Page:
The current Thai territorial claims, just like the 1954 fait accompli against Preah Vihear, use geographical criteria as justification, and as demonstration of how unjust the 1904 Border Treaty was. Natural features such as streams, watershed boundaries, mountain ridges, and escarpment lines, are indeed used to demarcate borders between countries. Bear in mind, however, that ethnic and linguistic considerations are also important criteria. From this point of view, it is undeniable that the 1904 Border Treaty left millions of Khmers separated from their motherland. Cambodia has been torn apart and left in pieces by foreign powers in full contempt of the aspirations of its people. If our two nations have a claim to historical injustice, it should be clear that Cambodia bears the greater burden.

In that era, it must be noted, a people’s right to self-determination was not yet part of international law. Nonetheless, the result today is that more Khmers are living outside of Cambodia, including in Thailand, than on Cambodian soil. Should ethnic and linguistic criteria have been used to demarcate the borders between Cambodia and Thailand, the outcome would have been completely different.

The example of ex-Yugoslavia, artificially created by the superpowers in full contempt of the regional historical, cultural, religious and ethnic realities, the ensuing conflicts of Croatia, Bosnia and Kosovo show how fragile those manipulations are and how evil their consequences have been.

In this regard, and as far as nationalistic overbidding is concerned, Cambodia could rightfully be in a position to denounce the 1904 Treaty in order to take into consideration the ethnic and linguistic criteria. Then there would be no Preah Vihear issue as the temple and its surroundings would consequently be located deep inside Cambodia -- where they belong.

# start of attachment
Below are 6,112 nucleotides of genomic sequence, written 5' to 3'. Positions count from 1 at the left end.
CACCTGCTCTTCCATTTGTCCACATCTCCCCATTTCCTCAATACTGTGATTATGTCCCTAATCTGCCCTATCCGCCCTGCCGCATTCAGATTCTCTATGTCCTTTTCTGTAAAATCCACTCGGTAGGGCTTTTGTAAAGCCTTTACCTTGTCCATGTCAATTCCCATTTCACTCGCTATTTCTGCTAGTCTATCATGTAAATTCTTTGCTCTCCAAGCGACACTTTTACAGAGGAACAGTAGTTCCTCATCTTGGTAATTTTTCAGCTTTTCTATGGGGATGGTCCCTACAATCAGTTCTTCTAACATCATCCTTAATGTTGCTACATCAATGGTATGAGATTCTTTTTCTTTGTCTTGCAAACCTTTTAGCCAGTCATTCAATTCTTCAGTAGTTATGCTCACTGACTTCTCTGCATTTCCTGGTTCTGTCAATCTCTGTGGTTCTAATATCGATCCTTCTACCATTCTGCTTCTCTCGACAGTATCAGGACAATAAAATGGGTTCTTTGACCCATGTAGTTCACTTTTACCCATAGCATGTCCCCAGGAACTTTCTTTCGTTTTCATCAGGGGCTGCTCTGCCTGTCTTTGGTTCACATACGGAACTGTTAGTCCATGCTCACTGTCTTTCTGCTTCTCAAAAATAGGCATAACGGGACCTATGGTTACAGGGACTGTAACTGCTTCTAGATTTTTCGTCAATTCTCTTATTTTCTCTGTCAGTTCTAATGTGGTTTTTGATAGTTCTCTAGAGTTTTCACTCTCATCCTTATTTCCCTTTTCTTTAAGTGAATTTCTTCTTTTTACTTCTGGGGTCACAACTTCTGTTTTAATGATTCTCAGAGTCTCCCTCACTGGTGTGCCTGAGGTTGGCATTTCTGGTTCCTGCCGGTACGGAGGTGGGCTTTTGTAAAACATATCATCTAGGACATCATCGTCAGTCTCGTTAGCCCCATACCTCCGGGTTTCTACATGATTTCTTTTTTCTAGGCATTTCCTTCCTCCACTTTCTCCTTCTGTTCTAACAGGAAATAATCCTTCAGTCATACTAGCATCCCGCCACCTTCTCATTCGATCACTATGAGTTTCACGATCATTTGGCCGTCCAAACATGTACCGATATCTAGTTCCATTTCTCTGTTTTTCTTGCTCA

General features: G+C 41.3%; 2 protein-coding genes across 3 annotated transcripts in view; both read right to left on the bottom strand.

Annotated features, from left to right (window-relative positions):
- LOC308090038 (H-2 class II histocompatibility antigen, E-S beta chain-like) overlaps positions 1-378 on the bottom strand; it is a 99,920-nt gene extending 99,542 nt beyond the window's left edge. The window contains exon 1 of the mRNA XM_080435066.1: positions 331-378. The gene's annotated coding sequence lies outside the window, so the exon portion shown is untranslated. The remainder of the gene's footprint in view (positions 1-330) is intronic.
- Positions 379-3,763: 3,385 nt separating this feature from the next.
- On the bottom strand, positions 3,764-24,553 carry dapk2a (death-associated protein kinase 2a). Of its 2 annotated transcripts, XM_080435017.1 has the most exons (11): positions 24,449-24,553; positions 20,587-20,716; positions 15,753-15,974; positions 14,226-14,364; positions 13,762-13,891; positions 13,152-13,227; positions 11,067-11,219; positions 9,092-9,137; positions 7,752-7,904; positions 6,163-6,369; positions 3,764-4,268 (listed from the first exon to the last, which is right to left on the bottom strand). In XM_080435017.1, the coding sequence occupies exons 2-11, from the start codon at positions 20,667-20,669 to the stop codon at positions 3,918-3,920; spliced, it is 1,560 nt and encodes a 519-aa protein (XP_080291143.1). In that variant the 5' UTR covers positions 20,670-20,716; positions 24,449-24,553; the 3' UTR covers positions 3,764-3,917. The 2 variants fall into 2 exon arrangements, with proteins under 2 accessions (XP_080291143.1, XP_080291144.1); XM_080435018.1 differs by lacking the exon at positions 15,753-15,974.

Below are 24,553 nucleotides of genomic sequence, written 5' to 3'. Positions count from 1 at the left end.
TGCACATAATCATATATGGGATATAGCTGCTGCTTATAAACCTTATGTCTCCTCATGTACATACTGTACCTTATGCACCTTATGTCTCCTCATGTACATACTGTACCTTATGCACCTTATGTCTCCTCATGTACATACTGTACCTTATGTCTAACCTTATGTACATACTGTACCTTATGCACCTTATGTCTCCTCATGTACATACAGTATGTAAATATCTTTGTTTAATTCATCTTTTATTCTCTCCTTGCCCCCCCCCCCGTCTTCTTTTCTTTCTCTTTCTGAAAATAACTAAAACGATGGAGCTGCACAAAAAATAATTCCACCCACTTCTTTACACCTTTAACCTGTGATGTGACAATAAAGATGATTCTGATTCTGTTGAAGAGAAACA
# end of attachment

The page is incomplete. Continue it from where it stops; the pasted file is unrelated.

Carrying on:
But ever since full independence in 1953, under the leadership of then-Prince Sihanouk, Cambodia has only demanded the de jure recognition by its neighbors and by the international community of its borders in accordance with treaties imposed in the 20th century. This is still true today: Cambodia has no other claim.

Our two nations are fated to live side by side. We are both members of ASEAN, a regional organization which aspires, as the European Union has done, to open borders among nations to free the creative energies that are the source of sustainable development. Raising territorial claims is a futile attempt that flies in the face of history, and that harms our peoples by diverting significant resources that could otherwise be invested in development and the fight against poverty on both sides of our shared border.

As a Cambodian - and I am convinced that millions of Khmers do share my feeling - my dearest wish, Your Excellency, would be to see Preah Vihear standing as the enduring symbol of the reconciliation between our two nations, of the harmony of our relationship, and a model of fruitful cooperation between two neighbors.

Please accept, Mr. Prime Minister, the assurances of my very high consideration.

(signed) Sisowath Thomico